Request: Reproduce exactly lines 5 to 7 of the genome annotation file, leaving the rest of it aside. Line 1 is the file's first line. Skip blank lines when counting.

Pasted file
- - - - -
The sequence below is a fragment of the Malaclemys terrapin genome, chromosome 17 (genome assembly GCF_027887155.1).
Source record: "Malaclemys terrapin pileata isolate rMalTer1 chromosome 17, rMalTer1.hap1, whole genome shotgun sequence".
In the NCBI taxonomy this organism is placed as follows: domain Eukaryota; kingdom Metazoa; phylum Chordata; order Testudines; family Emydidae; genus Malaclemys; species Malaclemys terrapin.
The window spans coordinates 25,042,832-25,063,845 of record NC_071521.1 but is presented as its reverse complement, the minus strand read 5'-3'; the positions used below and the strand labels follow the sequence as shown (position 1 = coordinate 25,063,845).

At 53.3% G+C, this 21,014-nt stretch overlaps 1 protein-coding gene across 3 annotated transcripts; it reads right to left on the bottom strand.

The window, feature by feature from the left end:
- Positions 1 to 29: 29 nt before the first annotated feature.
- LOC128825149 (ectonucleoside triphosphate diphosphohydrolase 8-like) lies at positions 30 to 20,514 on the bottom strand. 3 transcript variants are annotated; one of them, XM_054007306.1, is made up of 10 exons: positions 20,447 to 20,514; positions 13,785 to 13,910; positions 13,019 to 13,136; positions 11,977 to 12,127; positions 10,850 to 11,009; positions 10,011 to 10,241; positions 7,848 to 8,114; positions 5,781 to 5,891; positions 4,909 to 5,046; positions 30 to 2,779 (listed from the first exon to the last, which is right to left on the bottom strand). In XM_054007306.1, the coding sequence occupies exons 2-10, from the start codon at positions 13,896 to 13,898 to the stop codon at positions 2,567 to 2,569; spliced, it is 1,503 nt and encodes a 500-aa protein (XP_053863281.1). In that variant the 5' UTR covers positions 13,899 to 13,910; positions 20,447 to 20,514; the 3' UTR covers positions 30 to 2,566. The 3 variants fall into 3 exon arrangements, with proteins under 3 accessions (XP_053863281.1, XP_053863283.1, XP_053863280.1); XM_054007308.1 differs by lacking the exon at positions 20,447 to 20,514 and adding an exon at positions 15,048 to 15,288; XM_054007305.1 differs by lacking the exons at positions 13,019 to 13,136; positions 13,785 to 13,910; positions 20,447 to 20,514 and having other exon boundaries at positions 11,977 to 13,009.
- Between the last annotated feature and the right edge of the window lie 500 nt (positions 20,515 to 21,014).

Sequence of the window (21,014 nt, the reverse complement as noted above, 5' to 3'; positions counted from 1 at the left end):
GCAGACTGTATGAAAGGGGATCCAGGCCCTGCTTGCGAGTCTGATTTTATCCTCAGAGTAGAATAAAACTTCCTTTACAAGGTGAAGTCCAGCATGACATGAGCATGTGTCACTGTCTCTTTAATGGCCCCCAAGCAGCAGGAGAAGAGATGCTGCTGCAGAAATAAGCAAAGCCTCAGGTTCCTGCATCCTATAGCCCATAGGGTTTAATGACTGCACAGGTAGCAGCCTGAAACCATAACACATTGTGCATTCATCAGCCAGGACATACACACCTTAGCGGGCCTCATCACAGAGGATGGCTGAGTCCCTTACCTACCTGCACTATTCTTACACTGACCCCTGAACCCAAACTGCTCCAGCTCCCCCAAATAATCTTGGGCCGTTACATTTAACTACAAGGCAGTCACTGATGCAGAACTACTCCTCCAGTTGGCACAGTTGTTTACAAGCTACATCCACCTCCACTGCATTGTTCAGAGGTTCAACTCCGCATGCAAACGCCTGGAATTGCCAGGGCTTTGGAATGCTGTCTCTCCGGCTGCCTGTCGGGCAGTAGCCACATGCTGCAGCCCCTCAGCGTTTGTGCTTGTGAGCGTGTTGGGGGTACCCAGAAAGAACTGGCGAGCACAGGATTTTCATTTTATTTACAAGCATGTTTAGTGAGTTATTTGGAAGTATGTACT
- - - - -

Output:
At 53.3% G+C, this 21,014-nt stretch overlaps 1 protein-coding gene across 3 annotated transcripts; it reads right to left on the bottom strand.

The window, feature by feature from the left end:
- Positions 1 to 29: 29 nt before the first annotated feature.